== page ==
With rapid innovation and development in the field of artificial intelligence (AI), all careers – including high-demand professions like engineers, teachers and electricians – will look significantly different in the years to come.
Notably, the third wave of internet connectivity, whereby our physical world begins to merge with that of the internet, is upon us. This is evident in how widespread AI is being implemented across industries as well as in our homes with the use of automation solutions and bots like Siri, Google Assistant, Alexa and Microsoft’s Cortana. So much data is collected from the physical world every day and AI makes sense of it all.
Not only do new industries related to technology like AI open new career paths, such as those specialising in data science, but it will also modify those which already exist.
So, what should matriculants be considering when deciding what route to take?
For highly academic individuals, who are exceptionally strong in mathematics, data science is definitely the way to go. There is, and will continue to be, massive demand internationally as well as locally, with Element-AI noting that there are only between 0 and 100 data scientists in South Africa, with the true number being closer to 0.
In terms of getting a foot in the door to become a successful data scientist, practical experience, working with an AI-focused business, is essential. Students should consider getting an internship while they are studying or going straight into an internship, learning on the job and taking specialist online courses from institutions like Stanford University and MIT as they go.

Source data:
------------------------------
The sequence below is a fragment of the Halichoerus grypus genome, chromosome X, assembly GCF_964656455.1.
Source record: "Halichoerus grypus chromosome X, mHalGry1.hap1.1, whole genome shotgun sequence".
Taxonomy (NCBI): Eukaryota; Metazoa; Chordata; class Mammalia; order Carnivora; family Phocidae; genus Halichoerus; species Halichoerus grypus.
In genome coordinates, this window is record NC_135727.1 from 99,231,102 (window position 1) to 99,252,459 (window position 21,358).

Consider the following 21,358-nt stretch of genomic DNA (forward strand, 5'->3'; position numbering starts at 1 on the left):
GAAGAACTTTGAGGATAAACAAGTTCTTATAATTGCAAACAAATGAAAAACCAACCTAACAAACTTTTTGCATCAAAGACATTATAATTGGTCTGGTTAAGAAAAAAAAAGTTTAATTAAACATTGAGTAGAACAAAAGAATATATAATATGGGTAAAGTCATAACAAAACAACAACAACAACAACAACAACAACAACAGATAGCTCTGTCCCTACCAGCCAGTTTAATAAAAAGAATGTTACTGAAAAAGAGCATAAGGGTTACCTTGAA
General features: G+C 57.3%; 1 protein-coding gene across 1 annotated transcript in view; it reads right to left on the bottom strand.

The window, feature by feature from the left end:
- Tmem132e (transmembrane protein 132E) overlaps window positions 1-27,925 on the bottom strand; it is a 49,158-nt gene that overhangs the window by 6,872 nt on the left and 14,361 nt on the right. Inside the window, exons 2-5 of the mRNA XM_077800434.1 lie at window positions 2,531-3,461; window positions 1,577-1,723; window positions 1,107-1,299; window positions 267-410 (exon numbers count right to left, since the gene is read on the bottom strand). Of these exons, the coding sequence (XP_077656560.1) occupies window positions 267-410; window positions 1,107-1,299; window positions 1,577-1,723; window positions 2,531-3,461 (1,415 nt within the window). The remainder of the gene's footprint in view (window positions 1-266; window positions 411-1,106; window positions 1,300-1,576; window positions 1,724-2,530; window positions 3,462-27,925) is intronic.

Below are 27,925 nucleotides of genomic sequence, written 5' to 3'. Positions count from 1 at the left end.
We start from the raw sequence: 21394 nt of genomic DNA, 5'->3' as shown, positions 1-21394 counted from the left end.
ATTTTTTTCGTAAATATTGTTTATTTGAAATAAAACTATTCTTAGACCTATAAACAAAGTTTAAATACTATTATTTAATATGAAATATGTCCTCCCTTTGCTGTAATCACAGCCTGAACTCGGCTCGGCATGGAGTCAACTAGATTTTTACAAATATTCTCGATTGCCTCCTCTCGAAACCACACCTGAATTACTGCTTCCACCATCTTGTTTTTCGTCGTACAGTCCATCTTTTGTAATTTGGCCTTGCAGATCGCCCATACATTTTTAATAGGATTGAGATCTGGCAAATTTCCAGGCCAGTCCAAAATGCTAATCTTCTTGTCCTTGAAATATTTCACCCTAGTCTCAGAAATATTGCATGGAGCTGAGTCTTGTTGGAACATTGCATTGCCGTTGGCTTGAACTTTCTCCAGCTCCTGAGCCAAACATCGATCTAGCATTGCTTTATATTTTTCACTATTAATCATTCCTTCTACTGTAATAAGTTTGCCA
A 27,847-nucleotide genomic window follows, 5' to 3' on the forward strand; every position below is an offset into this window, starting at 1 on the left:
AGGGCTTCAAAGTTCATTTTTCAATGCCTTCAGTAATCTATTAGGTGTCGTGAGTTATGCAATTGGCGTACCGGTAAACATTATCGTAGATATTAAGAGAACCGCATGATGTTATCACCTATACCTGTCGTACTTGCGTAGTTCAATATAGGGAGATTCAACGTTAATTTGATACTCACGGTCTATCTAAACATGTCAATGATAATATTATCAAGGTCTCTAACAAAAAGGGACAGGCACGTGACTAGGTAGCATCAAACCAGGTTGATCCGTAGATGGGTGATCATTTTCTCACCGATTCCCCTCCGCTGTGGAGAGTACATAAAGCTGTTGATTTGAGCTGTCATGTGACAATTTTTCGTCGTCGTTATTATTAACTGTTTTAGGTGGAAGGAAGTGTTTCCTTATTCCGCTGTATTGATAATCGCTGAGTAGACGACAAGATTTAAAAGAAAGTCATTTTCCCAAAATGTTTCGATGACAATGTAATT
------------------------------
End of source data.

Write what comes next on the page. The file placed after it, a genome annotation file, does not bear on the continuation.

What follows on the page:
This career path is, however, limited to the highly academic and mathematically gifted, but the technology is inevitably going to overlap with all other professions and so, those who are looking to begin their careers should take note of which skills will be in demand in future, versus which will be made redundant by AI.
In the next few years, technicians who are able to install and maintain new technology will be highly sought after. On the other hand, many entry level jobs will likely be taken care of by AI – from the slicing and dicing currently done by assistant chefs, to the laying of bricks by labourers in the building sector.
As a rule, students should be looking at the skills required for the job one step up from an entry level position and working towards developing these. Those training to be journalists, for instance, should work towards the skill level of an editor and a bookkeeping trainee, the role of financial consultant.
This also means that new workforce entrants should be prepared to walk into a more demanding role, with more responsibility, than perhaps previously anticipated and that the country’s education and training system should adapt to the shift in required skills.
The matric classes of 2018 have completed their schooling in the information age and we should be equipping them, and future generations, for the future market – AI is central to this.